10 Important Stories from 09/15/18 Box Scores: Valuing Surging Sluggers (Puig), Starters We Can’t Trust (Tehera/Godley) & More

by Eric Stashin (aka The Rotoprofessor)

Jon Lester starred for the Cubs, tossing 7.0 shutout innings allowing 2 H and 2 BB while striking out 9 en route to a victory over Cincinnati.  Juan Soto showed he was more than just some power, going 1-2 with 1 RBI, 2 R and 3 SB.  George Springer returned to the Astros’ lineup, going 4-5 with 3 R to help lead them to victory over the Diamondbacks.  What else happened on the field that we need to know about?  Let’s dive into the box scores and take a look:

 

1) Julio Teheran continues to struggle with his control…
Taking on the Nationals he needed 90 pitches to get through 4.0 innings as he allowed 2 ER on 3 H and 6 BB, striking out 7.  Over his past two starts he’s now issued 10 BB over 10.0 IP and has 79 BB over 163.1 IP overall.  Once the owner of borderline elite control, Teheran has regressed significantly over the past two years (3.44 BB/9 in ’17, 4.12 entering the day in ’18).  Couple that with his consistent home run issues (1.36 HR/9 courtesy of a 39.0% groundball rate entering the day) and it’s no wonder why he’s again posted a disappointing campaign (3.97 ERA) that could potentially get even worse (.217 BABIP despite a 37.8% Hard%).  Maybe he has some streaming value, but in general he’s going to be impossible to trust.

 

2) Yasiel Puig explodes to lead the Dodgers to a rout…
He was joined by Cody Bellinger (3-5, 1 HR, 6 RBI, 3 R) to lead the charge, as Puig finished the day going 3-6 with 3 HR, 7 RBI and 3 R.  He’s now slugged 5 HR over the past two games (6-10, 5 HR, 9 RBI, 5 R) and has three 3 H games over his past four.  This explosion has led to the overall numbers to look respectable, as he’s hitting .272 with 21 HR and 58 RBI.  Of course to have capitalized you would’ve had to have been willing to stomach the roller coaster ride that’s featured some good and also a lot of bad as he’s among the streakier players in the game.  At this point in the year you have to wonder just how long he’s going to be able to maintain this type of production, or will he fall off into one of his poor stretches?  Use him while he’s scorching hot, but watch him closely just in case.

 

3) Just how good is Mike Clevinger…
Obviously he was staked to a huge lead in this one, as the Indians got 6 in the first and were up 15-0 after four.  That said he still did his job, tossing 6.0 shutout innings allowing 1 H and 3 BB, striking out 5, to improve to 12-8 with a 3.06 ERA and 1.17 WHIP over 188.1 IP.  The performance has been strong, and entering the day with a 9.43 K/9 (courtesy of a 12.1% SwStr%) and 2.91 BB/9 is going to help support his emergence as a top fantasy pitcher.  At the same time there’s room for regression in his luck (78.5% strand rate) and he also could eventually start to struggle with home runs (0.94 HR/9 despite a 40.1% groundball rate).  Those are two red flags, albeit minor ones, but helps to support an ERA more in the 3.50-3.75 range.  Keep that in mind heading into 2019 before arguably overvaluing him a bit.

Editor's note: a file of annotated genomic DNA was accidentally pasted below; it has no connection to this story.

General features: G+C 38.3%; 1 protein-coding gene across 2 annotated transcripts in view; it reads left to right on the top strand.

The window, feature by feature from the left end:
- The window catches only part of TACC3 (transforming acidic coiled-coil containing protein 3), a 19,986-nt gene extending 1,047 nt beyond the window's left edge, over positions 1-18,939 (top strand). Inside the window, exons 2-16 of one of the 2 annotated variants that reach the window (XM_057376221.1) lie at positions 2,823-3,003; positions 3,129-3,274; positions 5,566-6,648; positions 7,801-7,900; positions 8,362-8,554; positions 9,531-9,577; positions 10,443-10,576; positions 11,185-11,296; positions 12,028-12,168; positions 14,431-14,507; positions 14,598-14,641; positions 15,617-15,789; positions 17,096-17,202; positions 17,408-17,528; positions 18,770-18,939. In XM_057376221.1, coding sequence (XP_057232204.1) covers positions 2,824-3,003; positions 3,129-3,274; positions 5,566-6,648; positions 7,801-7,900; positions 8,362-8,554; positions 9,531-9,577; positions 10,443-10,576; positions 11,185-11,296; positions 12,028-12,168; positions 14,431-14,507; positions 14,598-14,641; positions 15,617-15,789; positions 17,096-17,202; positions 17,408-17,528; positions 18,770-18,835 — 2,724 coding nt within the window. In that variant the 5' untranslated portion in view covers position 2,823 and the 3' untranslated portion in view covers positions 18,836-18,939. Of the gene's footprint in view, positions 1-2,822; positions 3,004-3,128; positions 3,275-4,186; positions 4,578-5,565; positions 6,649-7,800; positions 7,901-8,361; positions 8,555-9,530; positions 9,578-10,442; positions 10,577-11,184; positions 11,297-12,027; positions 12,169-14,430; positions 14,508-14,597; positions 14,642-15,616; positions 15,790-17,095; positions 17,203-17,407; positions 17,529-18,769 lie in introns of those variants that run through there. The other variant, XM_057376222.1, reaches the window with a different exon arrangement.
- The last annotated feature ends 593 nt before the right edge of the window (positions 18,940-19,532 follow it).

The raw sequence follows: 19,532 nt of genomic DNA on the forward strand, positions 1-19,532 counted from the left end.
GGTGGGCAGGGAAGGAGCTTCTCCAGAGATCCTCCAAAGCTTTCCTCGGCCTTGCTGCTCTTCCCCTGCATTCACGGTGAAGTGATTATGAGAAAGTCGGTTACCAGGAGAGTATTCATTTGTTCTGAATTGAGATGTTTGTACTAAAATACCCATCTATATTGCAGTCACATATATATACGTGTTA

4) Cody Reed grabs our attention with a strikeout binge…
Taking on the Cubs he tossed 5.0 shutout innings allowing 2 H and 2 BB, striking out 10.  The southpaw did own an 8.94 K/9 over 105.2 IP at Triple-A this season, while also showing solid control (2.64 BB/9) and likely enough groundballs (44.8%).  This gives some sense of hope that he could get to those numbers in the Majors, though he hadn’t shown it over 93.2 IP across the past three years (6.25 ERA, 8.07 K/9 and 4.71 BB/9).  It was a flashy performance against a tougher matchup, but given his history it’s still hard to get excited.  Maybe he puts things together, but with so few starts left and so much risk he’s far better left as a potential streaming option.

 

5) Sean Reid-Foley again shows his potential upside…
He struck out 10 batters for the second time in his past three starts, tossing 5.0 shutout innings against the Yankees.  While he only allowed 2 H he walked 4, and that’s been the consistent issue since he made his MLB debut (3+ BB in four of his five starts, yielding 16 BB over 26.0 innings).  No one is going to question his potential swing and miss stuff (he had 17 swinging strikes yesterday), but with his control issues coupled with his inability to generate many groundballs (35.0% groundball rate entering the day after a 42.7% mark at Triple-A prior to his recall) and pitching in the AL East, the outlook is relatively bleak.  Maybe he has a good start here or there, but it’s impossible to trust him down the stretch.